It’s becoming increasingly clear that Egypt is heading back to the future
The warning from the military leaders in Egypt that the Muslim Brotherhood could be banned if adherents do not end the uprising that was triggered by the ouster of the democratically elected president, Mohammed Morsi, brings to mind the three decades of dictatorial reign of military strongman Hosni Mubarak. His perceived enemies were killed or imprisoned for life. They numbered in the thousands.
But there is nothing to suggest that Morsi’s supporters are prepared to give up their fight to return the former president to power — even though the death toll has surpassed 900. That means the Brotherhood’s days may be numbered.
The Islamist organization was long-outlawed, but swept to power in the country’s first democratic elections a year ago.
Such a ban — which authorities say is rooted in the group’s use of violence — would be a repeat of the decades-long power struggle between the state and the Brotherhood.
For more than a month since the July 3 military overthrow of Morsi, Brotherhood members and supporters have attacked and torched scores of police stations and churches, in retaliation. Shops and houses of Christians also have been targeted.
Such attacks spurred widespread public anger against the Brotherhood, giving the military-backed government popular backing to step up its campaign against the Islamist group. It reminded people of the Islamist insurgency against Mubarak’s rule in the 1990s, which only strengthened security agencies.
Mubarak was overthrown in 2011 in what is commonly referred to as the Arab Spring.
It now appears that the military coup — President Obama continues to avoid using the word to describe what took place July 3 — is taking Egypt backwards away from the democracy that many Egyptians and Western nations welcomed with open arms.
A record turnout at the polls resulted in Morsi’s election and the very real prospect of Egypt becoming another theocracy in the region.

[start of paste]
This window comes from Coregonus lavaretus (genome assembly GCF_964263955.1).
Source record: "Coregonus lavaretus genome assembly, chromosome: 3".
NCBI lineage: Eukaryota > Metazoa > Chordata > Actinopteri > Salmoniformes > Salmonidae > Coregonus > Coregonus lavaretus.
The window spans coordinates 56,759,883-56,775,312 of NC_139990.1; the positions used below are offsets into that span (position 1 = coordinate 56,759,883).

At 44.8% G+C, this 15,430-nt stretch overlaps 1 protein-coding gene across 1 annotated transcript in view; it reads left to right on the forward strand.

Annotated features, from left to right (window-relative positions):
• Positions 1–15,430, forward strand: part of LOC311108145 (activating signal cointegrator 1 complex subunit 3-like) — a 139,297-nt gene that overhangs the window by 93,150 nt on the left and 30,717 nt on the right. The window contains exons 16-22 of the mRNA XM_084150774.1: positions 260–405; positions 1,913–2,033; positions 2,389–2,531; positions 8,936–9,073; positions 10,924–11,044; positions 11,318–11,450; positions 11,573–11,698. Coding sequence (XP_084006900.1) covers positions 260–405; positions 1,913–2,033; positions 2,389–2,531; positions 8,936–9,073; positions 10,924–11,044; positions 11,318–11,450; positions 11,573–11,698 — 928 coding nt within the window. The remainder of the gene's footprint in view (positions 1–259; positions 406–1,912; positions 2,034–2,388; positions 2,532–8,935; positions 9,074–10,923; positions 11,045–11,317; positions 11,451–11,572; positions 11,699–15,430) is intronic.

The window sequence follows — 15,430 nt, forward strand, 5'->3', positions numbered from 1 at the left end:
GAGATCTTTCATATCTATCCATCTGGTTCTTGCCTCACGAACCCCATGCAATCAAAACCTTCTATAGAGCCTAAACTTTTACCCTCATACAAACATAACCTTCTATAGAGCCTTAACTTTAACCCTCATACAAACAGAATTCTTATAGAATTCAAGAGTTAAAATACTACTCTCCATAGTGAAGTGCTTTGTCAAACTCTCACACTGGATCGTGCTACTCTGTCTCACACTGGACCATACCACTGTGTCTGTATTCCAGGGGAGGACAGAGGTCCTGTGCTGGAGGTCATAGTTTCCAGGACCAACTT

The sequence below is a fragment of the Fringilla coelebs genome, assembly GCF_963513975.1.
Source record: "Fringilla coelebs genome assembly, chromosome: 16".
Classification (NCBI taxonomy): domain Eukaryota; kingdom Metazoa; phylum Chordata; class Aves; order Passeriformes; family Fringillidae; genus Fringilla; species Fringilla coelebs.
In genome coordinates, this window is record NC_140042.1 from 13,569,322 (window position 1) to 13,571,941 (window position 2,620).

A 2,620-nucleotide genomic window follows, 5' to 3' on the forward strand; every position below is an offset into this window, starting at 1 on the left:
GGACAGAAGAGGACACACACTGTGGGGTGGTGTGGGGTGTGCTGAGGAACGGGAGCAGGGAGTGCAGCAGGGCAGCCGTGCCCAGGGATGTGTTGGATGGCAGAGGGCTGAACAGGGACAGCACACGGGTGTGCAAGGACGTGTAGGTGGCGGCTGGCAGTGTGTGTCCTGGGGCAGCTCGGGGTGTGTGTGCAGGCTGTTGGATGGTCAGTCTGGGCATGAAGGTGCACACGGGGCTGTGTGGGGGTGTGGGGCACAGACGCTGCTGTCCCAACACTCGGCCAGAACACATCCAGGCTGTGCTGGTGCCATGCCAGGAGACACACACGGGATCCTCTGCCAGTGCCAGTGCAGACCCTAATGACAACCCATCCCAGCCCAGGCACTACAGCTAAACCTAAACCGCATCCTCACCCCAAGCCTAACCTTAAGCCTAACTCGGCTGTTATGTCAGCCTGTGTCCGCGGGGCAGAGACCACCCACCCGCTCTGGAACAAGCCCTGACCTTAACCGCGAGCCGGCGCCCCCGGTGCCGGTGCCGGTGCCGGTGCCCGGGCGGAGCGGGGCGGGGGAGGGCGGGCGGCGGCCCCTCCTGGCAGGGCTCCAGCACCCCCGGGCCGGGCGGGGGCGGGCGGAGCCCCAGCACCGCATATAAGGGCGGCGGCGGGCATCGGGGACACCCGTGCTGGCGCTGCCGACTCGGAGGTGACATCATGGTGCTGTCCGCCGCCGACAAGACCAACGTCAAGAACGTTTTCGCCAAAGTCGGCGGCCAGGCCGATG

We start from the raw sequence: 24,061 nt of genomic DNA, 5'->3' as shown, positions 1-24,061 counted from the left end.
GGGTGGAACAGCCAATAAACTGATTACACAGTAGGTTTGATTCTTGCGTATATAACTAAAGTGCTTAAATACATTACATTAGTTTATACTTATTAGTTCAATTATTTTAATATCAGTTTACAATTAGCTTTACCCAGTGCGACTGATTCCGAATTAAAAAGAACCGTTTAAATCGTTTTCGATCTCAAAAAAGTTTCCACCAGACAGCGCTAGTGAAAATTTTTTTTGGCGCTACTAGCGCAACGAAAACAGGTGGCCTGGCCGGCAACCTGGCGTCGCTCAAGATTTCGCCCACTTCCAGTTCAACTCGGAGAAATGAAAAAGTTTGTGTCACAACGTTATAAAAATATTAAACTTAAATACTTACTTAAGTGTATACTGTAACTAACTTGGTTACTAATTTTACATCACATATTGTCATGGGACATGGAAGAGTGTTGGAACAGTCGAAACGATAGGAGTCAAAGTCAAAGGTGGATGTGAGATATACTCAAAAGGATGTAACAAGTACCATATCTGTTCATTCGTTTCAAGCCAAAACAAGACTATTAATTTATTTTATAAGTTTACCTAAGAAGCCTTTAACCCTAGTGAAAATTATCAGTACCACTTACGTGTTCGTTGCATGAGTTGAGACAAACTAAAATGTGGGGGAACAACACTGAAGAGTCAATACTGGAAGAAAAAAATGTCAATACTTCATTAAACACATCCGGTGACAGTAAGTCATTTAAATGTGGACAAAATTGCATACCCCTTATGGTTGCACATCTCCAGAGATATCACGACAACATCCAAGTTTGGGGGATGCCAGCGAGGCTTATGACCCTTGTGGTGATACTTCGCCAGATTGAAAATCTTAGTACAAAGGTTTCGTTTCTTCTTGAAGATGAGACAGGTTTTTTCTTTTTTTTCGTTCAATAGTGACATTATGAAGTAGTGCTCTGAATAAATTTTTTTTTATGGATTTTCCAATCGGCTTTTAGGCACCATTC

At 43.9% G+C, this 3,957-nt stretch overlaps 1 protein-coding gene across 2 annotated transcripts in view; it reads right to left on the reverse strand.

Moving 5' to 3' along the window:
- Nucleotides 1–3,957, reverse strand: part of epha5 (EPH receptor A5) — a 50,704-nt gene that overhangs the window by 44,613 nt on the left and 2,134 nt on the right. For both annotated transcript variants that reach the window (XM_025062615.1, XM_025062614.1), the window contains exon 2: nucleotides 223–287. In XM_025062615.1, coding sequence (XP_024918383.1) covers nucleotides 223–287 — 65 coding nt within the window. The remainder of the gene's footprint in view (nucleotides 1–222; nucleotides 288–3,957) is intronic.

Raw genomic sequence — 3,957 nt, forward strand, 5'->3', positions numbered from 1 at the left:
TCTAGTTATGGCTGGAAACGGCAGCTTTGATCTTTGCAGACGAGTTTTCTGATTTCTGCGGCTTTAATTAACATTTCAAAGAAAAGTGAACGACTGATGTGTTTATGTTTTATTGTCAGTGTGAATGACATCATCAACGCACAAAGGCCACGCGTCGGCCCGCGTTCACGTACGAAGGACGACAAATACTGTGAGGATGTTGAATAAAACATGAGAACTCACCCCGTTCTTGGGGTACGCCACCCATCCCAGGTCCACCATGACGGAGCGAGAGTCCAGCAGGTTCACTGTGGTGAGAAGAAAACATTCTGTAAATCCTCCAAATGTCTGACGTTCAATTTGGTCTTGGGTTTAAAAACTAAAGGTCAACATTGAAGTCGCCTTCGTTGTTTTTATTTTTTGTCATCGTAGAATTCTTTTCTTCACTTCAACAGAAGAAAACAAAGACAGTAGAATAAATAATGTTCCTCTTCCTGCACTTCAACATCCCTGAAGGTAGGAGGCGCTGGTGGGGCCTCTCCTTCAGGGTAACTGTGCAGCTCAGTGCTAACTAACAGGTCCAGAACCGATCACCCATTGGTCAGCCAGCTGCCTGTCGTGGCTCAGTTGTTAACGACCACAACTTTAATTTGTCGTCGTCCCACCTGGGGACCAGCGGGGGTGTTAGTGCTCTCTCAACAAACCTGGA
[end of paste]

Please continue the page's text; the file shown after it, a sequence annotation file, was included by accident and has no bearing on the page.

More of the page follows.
Despite the president’s assurances that his government was committed to the fair and equal treatment of all Egyptians, it became clear that the Brotherhood was less concerned about the economy, unemployment, power shortages and a general malaise among young people, than its Islamic agenda.
More than 22 million citizens signed petitions calling for Morsi’s resignation. The president refused to go quietly, noting that he had been elected democratically and that any action to forcefully remove him from office was illegal.
As we warned in an editorial in July, the military coup undermines the whole concept of democracy and does not bode well for the future of Egypt.
While the secularists were justifiably worried about the country becoming a theocracy like Iran, the change in government should have occurred at the ballot box.
President Obama, along with members of Congress, have reacted appropriately, warning that continued upheaval will affect America’s future relations with Egypt.
But the reality is that the outside world is helpless to do anything to end the violence. Only the people of Egypt can right the teetering ship of state.